Sunday, December 21, 2008

The Importance of Christmas and its Implications for Marriage

Some Christian groups have decided Christmas is not a Holy Day they want to celebrate. I don’t know the reasons all of them give, but some of them arrive at that conclusion because secular society has made Christmas into a season of commercialism and greed. Some say Christmas is based on pagan celebrations. Some add that Jesus was not born on December 25, so there is no reason to celebrate that day.

What does the Bible say about this reasoning? The Apostle Paul had a similar situation with the folks that refused to eat meat that had been offered to idols. Now, since idols are powerless, what does it matter if the meat was offered to idols? Meat is meat. Give thanks to God and eat it.

In the same way, what does it matter what the greedy commercialists, the pagans, and the surrounding culture do? Christ was born, the shepherds came rejoicing to worship Him, and the magi gave gifts to honor Him. Isn’t that what we should be doing? While it is true we should be honoring Him every day of the year, the Bible also supports a special day of honor. First, the example of the shepherds and the magi gives us a clue to what our behavior should be. And the example of Simeon and Anna in the temple suggests we need to treat the coming of Jesus as no ordinary event. In addition, we see an example of rejoicing in the father of the prodigal son, who put on a feast, killing the fatted calf (that apparently was raised to be used for a special occasion) when his son returned.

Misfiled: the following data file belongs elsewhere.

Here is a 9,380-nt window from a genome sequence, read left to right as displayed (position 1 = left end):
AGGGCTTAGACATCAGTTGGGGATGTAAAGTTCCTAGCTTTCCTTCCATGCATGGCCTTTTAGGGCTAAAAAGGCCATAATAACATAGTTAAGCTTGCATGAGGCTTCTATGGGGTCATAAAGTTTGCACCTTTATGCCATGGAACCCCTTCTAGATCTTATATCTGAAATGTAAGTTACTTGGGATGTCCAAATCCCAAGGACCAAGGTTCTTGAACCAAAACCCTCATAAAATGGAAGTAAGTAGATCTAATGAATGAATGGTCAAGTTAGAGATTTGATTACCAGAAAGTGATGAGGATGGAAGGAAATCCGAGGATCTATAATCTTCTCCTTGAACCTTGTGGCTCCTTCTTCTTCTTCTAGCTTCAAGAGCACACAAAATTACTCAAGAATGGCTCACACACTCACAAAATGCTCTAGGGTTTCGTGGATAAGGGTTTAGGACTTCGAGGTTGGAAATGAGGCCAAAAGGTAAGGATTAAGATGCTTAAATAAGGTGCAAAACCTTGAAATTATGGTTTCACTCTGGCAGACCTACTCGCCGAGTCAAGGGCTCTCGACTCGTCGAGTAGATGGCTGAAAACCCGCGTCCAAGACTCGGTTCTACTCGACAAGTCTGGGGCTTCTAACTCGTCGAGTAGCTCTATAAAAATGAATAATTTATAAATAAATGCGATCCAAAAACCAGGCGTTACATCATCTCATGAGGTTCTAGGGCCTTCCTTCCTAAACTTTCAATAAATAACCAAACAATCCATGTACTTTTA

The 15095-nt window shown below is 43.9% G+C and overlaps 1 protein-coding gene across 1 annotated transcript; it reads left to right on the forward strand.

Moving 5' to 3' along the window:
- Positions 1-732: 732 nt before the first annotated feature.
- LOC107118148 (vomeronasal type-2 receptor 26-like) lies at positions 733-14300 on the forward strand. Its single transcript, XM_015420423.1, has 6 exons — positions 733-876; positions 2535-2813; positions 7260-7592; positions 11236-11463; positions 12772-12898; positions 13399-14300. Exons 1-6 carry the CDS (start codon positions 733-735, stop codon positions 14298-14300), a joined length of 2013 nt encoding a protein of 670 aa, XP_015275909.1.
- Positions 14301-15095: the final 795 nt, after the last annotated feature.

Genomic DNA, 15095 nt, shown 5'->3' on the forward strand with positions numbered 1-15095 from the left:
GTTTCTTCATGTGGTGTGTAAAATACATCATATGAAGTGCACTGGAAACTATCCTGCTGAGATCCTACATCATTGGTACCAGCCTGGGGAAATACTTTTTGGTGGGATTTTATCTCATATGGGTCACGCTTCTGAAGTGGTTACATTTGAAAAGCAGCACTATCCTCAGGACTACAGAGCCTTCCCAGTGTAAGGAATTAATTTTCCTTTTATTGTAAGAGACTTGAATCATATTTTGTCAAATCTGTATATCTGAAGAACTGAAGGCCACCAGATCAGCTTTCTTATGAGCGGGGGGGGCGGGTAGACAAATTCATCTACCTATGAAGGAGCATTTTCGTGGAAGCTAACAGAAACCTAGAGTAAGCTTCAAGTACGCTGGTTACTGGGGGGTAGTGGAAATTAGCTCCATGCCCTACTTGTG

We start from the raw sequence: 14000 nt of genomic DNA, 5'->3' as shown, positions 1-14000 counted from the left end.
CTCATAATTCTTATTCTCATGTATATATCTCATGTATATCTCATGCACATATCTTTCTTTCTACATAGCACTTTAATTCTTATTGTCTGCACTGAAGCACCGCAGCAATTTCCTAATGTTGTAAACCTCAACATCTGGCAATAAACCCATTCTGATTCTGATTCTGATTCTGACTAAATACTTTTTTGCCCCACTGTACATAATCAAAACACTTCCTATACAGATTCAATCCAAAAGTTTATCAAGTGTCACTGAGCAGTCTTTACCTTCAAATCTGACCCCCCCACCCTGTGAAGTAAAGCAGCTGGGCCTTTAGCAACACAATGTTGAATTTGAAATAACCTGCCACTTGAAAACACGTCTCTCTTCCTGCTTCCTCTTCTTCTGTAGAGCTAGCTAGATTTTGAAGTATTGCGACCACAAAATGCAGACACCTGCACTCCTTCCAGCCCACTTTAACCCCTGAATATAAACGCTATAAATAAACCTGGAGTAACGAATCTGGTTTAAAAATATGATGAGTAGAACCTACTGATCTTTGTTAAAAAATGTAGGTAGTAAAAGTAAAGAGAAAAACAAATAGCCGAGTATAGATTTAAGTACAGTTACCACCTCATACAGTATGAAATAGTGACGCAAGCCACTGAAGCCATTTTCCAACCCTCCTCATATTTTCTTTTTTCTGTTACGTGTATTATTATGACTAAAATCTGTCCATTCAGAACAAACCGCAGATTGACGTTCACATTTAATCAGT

But what is so important about Jesus being born? Why not quietly and privately worship Him, and not make such a big deal about it?

The big deal is Who Jesus is. He’s not just a king, or the son of a king. Think of how people behave when Prince Charles comes anywhere close by, or how they flocked around Princess Diana. Dignitaries are a big deal. Jesus is God, specifically the Son of God. The omnipotent (that means all-powerful), omnipresent (that means present everywhere), the eternal and everlasting and without end, the holy (that means totally whole and without sin.). There is no other like God or like Jesus, and He is not obligated to give us sinners the time of day. Indeed, if He were like many humans, He would snub us and have nothing to do with us, because we sinners are so distasteful.

In addition, the big deal is where He is from. The eternal Heaven is His home, a beautiful place of splendor and majesty, where all is peace and joy and love all the time. Heaven is much more splendorous than any king’s palace, any garden, any building on earth. None of us would ever want to leave such a place.

Yet Jesus left His home of beauty and eternal satisfaction to come to this cruel, pain-filled earth. It would be somewhat like you or I leaving our comfortable middle-class homes to go live underground with the moles and mice, or perhaps the roaches, termites, or ants. We would always be uncomfortable in our new existence, and we would always long for the comforts of home. Yet, we would go because we wanted to save the creatures from a fate worse than physical death, and because we wanted to bridge the gap between us and them so the creatures can relate to us in a loving, fulfilling way, while bringing unspeakable joy into their lives. It would be all about us choosing to sacrifice our own happiness for their sakes.